As the world sits in anticipation for the trade war to end between China and the U.S., many remain uncertain around a recently announced trade truce. When it comes to agriculture, a lot of eyes were focused on the agreement that China would purchase $50 billion worth of U.S. agricultural goods as part of the three-phase deal.
To dive further into what this deal means for Canadian trade, RealAg Radio host, Shaun Haney spoke with Dr. Charles Burton, senior fellow at the Macdonald-Laurier Institute, who specializes in comparative politics, government, and politics of China, Canada-China relations and human rights.
When asked if this trade deal between the two countries would have much impact on Canada’s trade, Dr. Burton pointed to trade deals in the past that didn’t quite ever make it to fruition.
“(In) Buenos Aires last December and then Osaka, Japan, in June, China and the U.S. announced this kind of massive deal, only to see it crumble rapidly afterward, and we have this again. The (trade deal) hasn’t been, as Mr. Trump puts it, “papered” and the Chinese are requesting further negotiations at the end of this month with a view to Mr. Trump and President Xi Jinping of China (to sign) a deal at the APEC summit in Chile in the middle of November,” he says. If this deal will pass or not is really up in the air.
Another point to take into account is that there aren’t many specifics that are known surrounding how China will, in fact, purchase the $50 billion agricultural goods. Whether it be pork, soybeans, or a combination of all the ag products the U.S. produces, Dr.Burton says he’s not sure how the U.S. would even supply that amount in the second year after the agreement is formally signed.
However, if the U.S. pulls it off, it does make Burton wonder about Canadian markets if in fact, China sources products “x, y, z” from the U.S.
“In his press conference yesterday, Mr. Trump was making references to how American farmers ought to buy more land and get bigger tractors this kind of thing which you know sounds great but probably is not all that sensible from the point of view of proper agriculture.”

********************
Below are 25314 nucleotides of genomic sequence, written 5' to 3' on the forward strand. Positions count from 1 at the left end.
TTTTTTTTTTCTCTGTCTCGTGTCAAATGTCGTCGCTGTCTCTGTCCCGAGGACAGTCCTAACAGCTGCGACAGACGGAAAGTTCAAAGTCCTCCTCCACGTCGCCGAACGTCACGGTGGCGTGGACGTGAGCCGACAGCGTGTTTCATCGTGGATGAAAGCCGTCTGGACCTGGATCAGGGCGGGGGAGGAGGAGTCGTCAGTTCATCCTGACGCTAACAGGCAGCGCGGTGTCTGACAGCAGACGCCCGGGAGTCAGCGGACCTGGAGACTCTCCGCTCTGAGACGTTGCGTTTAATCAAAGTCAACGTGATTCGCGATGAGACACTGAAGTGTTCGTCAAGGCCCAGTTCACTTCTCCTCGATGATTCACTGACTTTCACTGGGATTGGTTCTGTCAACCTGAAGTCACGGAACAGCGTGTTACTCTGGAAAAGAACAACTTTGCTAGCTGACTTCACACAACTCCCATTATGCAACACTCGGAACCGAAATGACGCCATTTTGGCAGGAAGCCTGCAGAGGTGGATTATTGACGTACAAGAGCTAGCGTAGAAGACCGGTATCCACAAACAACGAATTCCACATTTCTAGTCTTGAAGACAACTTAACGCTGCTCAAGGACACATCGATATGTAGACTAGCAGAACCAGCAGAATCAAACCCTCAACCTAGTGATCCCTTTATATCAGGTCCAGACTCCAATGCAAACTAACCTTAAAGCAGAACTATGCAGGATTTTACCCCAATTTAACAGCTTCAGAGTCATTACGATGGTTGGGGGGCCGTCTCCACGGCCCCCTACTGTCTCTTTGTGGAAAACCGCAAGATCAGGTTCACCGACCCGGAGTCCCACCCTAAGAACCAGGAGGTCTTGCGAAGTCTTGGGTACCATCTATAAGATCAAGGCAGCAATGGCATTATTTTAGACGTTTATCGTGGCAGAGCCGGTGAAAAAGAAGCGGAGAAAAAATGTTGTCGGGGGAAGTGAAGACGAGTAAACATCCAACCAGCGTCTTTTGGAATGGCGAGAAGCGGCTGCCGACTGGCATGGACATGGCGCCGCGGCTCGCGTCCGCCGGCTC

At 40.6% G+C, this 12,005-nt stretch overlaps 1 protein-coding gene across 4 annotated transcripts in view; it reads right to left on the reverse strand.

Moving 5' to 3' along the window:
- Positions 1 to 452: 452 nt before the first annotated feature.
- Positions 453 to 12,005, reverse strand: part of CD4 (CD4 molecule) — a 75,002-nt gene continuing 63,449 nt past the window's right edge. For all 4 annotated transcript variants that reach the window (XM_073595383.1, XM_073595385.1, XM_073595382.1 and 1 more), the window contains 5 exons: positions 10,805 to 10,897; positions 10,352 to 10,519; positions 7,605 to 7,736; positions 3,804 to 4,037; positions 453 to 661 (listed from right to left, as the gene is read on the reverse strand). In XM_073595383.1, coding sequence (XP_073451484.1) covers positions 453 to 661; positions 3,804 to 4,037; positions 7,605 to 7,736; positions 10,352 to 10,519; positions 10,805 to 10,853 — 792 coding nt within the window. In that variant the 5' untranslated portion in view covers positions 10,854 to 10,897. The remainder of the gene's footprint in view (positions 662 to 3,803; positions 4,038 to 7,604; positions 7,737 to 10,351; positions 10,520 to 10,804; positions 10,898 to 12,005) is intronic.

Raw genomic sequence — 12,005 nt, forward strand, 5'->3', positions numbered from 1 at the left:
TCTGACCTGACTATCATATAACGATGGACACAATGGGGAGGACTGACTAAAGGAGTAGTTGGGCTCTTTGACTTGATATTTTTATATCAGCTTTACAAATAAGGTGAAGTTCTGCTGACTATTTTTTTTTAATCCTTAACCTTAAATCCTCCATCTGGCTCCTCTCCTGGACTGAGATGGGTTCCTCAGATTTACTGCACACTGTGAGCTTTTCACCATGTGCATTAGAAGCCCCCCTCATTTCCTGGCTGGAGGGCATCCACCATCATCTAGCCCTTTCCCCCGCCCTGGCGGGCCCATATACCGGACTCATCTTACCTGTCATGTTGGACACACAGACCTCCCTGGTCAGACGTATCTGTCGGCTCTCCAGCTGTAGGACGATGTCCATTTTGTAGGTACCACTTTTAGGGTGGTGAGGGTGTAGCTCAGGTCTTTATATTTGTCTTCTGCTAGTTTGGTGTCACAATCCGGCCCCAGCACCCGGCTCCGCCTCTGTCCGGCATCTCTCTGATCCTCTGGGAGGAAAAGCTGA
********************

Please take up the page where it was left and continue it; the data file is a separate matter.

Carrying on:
Haney mentions with it being less than a week until the federal election, the topic of China and trade for that matter isn’t being brought up as much as he feels it should be discussed. Dr. Burton says it’s surprising, and although farm policy may not be a major issue in determining a political outcome in candidates’ campaign, the fact of the matter is that there are important issues surrounding trade that should be dealt with by politicians should they get elected.
“Political parties (should) present alternatives to try and resolve the serious crisis particularly with regard to China both in terms of politics and hostage diplomacy matter relating to submitting to a U.S. extradition request for the Huawei CFO Meng Wanzhou,” Barton explains.
“And of course the completely unjustified banning of Canadian canola seed exports into China and meat plus other uncertainties in soybeans and other agricultural commodities which means our economy has taken an enormous hit and it’s affecting a significant portion of our population who are involved in agricultural production and I think we need our politicians to give us some notion on how they plan to respond and if they don’t have the appropriate plans, then I think Canadians could adjust their political preferences accordingly.”
Listen to the full interview between RealAg Radio host Shaun Haney and senior fellow at the Macdonald-Laurier Institute, Dr. Charles Barton as the pair discuss trade between China and the upcoming election’s role below: